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The NFT market is probably not as down as you think it is

May 5, 2022, 5:32 PM UTC

Is the NFT market “collapsing”? 

A recent report citing data from an NFT market metrics website called NonFungible.com said as much, but not everyone agrees.

The data was immediately met with skepticism from crypto Twitter

NonFungible responded to the backlash, saying on Twitter that the data is “conservative.” 

“[T]he market cannot really be considered to have collapsed,” NonFungible tweeted on Wednesday. “We are observing a stabilization of the NFT market, in line with the last quarter of 2021.… But compared to Q1 2021, [active wallet] volume is still very encouraging!”

Gauthier Zuppinger, chief operating officer for NonFungible, told Fortune in an email that “in no way did the site come to the conclusion that the market was ‘collapsing,’” and there had been a “misunderstanding in the analysis of our data.” Zuppinger clarified that NonFungible’s data has been “syncing and backfilling gradually.” Now its data is fully up to date, Zuppinger said.

The NFT market did cool off in the first quarter of 2022. But different market data from other sources, including NFT ranking platform DappRadar and blockchain analysis platforms Nansen and Dune Analytics, show that sales volume and active user counts aren’t flatlining.

And a new report from Chainalysis published on Thursday morning shows that NFT activity has stabilized in 2022, but NFT transaction volume continues to grow, despite fluctuating month to month.

“The purported decline in the NFT market is actually something that we…don’t agree with,” Ethan McMahon, economist at Chainalysis, told Fortune. He added that the claim of NFT sales “flatlining” isn’t a “fair statement.” In fact, he thinks that the market is “looking up.”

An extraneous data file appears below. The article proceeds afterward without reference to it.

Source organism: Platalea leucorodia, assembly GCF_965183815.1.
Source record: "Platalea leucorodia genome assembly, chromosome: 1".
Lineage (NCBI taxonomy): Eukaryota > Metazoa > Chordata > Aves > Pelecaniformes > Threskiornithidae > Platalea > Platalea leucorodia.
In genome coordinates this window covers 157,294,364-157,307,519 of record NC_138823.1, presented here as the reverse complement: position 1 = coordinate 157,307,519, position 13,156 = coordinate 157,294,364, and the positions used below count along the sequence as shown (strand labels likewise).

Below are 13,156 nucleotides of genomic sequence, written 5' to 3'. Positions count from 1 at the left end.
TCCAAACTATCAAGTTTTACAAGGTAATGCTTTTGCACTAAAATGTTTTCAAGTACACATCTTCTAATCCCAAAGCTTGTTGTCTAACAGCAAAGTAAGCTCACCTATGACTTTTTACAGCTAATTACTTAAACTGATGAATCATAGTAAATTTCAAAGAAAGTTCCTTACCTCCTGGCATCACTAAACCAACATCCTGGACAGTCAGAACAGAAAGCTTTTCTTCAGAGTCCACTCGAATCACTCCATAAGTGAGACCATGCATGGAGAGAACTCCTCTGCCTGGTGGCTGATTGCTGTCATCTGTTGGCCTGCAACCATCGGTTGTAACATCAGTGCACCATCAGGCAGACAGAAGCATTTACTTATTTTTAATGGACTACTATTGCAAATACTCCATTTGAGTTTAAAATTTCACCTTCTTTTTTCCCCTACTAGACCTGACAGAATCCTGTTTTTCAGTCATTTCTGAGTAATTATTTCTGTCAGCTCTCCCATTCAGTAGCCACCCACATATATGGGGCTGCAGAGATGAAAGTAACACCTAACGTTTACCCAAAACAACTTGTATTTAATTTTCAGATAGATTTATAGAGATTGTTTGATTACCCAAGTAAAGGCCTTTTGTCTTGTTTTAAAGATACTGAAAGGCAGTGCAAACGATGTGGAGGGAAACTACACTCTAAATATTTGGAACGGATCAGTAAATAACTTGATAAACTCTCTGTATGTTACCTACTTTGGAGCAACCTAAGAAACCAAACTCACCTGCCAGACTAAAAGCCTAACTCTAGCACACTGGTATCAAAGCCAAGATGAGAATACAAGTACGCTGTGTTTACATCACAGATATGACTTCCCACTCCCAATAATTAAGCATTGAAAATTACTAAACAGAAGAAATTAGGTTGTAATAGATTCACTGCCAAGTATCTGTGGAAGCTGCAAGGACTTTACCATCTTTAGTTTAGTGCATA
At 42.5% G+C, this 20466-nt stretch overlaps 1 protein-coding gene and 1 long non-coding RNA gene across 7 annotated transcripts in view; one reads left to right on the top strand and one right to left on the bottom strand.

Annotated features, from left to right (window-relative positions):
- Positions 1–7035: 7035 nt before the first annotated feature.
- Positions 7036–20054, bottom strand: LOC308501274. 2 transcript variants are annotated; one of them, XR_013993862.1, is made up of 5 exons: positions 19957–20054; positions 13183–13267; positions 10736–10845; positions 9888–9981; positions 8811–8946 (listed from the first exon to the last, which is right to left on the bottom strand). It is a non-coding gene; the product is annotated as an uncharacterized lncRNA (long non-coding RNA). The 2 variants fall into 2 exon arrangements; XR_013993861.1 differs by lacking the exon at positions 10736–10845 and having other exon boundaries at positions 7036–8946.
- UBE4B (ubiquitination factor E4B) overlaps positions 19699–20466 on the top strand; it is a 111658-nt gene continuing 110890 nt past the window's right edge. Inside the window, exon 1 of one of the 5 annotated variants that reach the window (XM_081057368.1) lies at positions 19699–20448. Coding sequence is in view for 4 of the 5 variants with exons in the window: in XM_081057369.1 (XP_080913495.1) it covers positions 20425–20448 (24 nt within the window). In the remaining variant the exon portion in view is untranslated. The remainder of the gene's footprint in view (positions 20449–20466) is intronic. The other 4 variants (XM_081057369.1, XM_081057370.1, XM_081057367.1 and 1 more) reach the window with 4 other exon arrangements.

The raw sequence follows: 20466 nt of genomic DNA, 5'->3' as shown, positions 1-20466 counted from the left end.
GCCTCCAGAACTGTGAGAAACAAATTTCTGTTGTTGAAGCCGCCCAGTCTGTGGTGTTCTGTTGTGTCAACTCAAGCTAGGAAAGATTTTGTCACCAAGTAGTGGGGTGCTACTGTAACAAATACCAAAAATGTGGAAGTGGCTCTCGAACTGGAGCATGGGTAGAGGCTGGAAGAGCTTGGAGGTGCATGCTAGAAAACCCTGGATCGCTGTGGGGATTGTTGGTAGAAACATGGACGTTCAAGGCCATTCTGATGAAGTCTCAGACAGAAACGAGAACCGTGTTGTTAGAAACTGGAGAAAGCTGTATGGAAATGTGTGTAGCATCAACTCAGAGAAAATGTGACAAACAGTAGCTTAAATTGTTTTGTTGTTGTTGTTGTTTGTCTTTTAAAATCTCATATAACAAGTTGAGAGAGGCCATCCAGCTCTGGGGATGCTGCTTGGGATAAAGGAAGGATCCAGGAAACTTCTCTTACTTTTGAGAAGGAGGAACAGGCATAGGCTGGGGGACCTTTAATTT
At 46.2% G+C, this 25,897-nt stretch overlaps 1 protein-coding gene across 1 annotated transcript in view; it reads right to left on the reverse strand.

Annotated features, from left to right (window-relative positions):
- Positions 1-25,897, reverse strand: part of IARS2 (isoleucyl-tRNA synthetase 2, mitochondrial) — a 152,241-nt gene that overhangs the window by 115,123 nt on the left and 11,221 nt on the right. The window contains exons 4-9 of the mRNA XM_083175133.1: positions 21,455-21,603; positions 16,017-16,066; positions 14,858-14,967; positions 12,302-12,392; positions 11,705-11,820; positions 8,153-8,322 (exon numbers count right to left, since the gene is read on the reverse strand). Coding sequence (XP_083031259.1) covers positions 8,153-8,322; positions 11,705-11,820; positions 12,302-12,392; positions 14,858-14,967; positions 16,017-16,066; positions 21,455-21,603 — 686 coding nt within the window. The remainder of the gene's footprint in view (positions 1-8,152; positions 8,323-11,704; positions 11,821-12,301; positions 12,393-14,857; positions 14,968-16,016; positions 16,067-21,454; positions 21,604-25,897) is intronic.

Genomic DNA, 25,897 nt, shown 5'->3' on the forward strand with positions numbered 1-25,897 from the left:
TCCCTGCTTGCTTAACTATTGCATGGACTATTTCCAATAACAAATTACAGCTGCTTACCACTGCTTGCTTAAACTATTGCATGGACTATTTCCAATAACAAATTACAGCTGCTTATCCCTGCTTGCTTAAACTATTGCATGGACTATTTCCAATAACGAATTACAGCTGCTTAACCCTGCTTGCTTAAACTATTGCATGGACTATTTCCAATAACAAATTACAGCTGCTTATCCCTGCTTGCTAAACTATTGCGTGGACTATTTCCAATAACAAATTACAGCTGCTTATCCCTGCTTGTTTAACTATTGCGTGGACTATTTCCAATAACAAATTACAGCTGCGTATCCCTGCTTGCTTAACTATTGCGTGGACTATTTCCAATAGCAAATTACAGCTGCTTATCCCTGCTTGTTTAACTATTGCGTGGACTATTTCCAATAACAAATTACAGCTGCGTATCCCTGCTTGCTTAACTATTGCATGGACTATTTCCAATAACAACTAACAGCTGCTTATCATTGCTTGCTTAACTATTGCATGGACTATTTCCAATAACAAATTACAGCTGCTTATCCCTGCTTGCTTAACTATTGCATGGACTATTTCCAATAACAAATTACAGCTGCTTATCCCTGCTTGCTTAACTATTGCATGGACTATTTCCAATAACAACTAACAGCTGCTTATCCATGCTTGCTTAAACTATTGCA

So, what’s going on with the NFT market? Here’s what experts say.

The state of the NFT market

There’s no doubt that NFTs had a rough start to this year.

In mid-February, total NFT transaction activity dropped from $3.9 billion the week of Feb. 13 to $964 million the week of March 13, according to a new report from Chainalysis. That’s the lowest weekly level of total NFT transaction activity since the week of Aug. 1, 2021. 

But the NFT market has shown signs of recovery since mid-April, according to the report. Overall, more than $37 billion has been sent by cryptocurrency wallets to NFT marketplaces in 2022 as of May 1. That’s nearly caught up to last year’s total of $40 billion sent in 2021.

That huge spike in activity was largely due to popular NFT projects like Moonbirds, a collection of 10,000 pixelated owls that pulled in over $500 million in sales volume, and Otherdeeds, the Bored Ape Yacht Club metaverse land NFTs, that pulled in more than $700 million, Modesta Masoit, finance director at DappRadar, told Fortune. “The success shows the craze is not over,” she said.

McMahon agrees that these sales indicate a “resurgence” of interest in the space, even if a seemingly small group of NFT projects are driving sales. 

“It’s still a very new market, so you’re going to have some volatile periods,” McMahon said. “We will see blips and periods of times where NFTs slow down.”

Value sent to NFT platforms: Chainalysis